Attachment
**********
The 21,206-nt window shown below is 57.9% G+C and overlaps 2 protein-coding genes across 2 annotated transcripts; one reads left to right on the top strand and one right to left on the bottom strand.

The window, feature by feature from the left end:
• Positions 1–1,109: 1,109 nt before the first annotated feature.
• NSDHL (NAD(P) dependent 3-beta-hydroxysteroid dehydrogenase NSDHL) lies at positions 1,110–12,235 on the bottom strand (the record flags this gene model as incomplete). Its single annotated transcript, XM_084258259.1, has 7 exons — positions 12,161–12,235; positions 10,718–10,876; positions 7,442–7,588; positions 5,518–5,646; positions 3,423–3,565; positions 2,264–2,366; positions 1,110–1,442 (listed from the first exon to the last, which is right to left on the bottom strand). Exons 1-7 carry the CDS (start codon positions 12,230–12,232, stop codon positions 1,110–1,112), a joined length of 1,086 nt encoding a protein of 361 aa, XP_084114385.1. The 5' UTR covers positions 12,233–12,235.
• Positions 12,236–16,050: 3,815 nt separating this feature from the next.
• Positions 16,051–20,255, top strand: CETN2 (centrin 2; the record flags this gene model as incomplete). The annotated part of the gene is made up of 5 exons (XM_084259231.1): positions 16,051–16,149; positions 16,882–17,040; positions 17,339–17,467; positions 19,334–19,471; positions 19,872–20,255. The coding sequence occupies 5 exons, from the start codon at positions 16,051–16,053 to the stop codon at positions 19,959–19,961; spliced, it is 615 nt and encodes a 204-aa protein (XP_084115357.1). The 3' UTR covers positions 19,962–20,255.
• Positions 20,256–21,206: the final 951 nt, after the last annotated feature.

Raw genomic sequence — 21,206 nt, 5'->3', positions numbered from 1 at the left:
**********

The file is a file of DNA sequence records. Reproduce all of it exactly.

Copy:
The 21,206-nt window shown below is 57.9% G+C and overlaps 2 protein-coding genes across 2 annotated transcripts; one reads left to right on the top strand and one right to left on the bottom strand.

The window, feature by feature from the left end:
• Positions 1–1,109: 1,109 nt before the first annotated feature.
• NSDHL (NAD(P) dependent 3-beta-hydroxysteroid dehydrogenase NSDHL) lies at positions 1,110–12,235 on the bottom strand (the record flags this gene model as incomplete). Its single annotated transcript, XM_084258259.1, has 7 exons — positions 12,161–12,235; positions 10,718–10,876; positions 7,442–7,588; positions 5,518–5,646; positions 3,423–3,565; positions 2,264–2,366; positions 1,110–1,442 (listed from the first exon to the last, which is right to left on the bottom strand). Exons 1-7 carry the CDS (start codon positions 12,230–12,232, stop codon positions 1,110–1,112), a joined length of 1,086 nt encoding a protein of 361 aa, XP_084114385.1. The 5' UTR covers positions 12,233–12,235.
• Positions 12,236–16,050: 3,815 nt separating this feature from the next.
• Positions 16,051–20,255, top strand: CETN2 (centrin 2; the record flags this gene model as incomplete). The annotated part of the gene is made up of 5 exons (XM_084259231.1): positions 16,051–16,149; positions 16,882–17,040; positions 17,339–17,467; positions 19,334–19,471; positions 19,872–20,255. The coding sequence occupies 5 exons, from the start codon at positions 16,051–16,053 to the stop codon at positions 19,959–19,961; spliced, it is 615 nt and encodes a 204-aa protein (XP_084115357.1). The 3' UTR covers positions 19,962–20,255.
• Positions 20,256–21,206: the final 951 nt, after the last annotated feature.

Raw genomic sequence — 21,206 nt, 5'->3', positions numbered from 1 at the left: